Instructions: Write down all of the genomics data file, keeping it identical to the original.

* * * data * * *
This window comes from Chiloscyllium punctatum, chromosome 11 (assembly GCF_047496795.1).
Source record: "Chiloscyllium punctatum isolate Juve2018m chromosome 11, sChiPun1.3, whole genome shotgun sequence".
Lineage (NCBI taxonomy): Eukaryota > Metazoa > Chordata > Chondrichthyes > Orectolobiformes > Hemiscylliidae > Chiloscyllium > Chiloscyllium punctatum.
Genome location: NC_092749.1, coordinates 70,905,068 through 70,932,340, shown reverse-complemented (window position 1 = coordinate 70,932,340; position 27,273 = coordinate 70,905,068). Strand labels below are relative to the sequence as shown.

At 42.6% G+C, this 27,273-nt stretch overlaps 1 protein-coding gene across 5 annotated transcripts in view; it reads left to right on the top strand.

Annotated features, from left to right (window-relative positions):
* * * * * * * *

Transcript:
This window comes from Chiloscyllium punctatum, chromosome 11 (assembly GCF_047496795.1).
Source record: "Chiloscyllium punctatum isolate Juve2018m chromosome 11, sChiPun1.3, whole genome shotgun sequence".
Lineage (NCBI taxonomy): Eukaryota > Metazoa > Chordata > Chondrichthyes > Orectolobiformes > Hemiscylliidae > Chiloscyllium > Chiloscyllium punctatum.
Genome location: NC_092749.1, coordinates 70,905,068 through 70,932,340, shown reverse-complemented (window position 1 = coordinate 70,932,340; position 27,273 = coordinate 70,905,068). Strand labels below are relative to the sequence as shown.

At 42.6% G+C, this 27,273-nt stretch overlaps 1 protein-coding gene across 5 annotated transcripts in view; it reads left to right on the top strand.

Annotated features, from left to right (window-relative positions):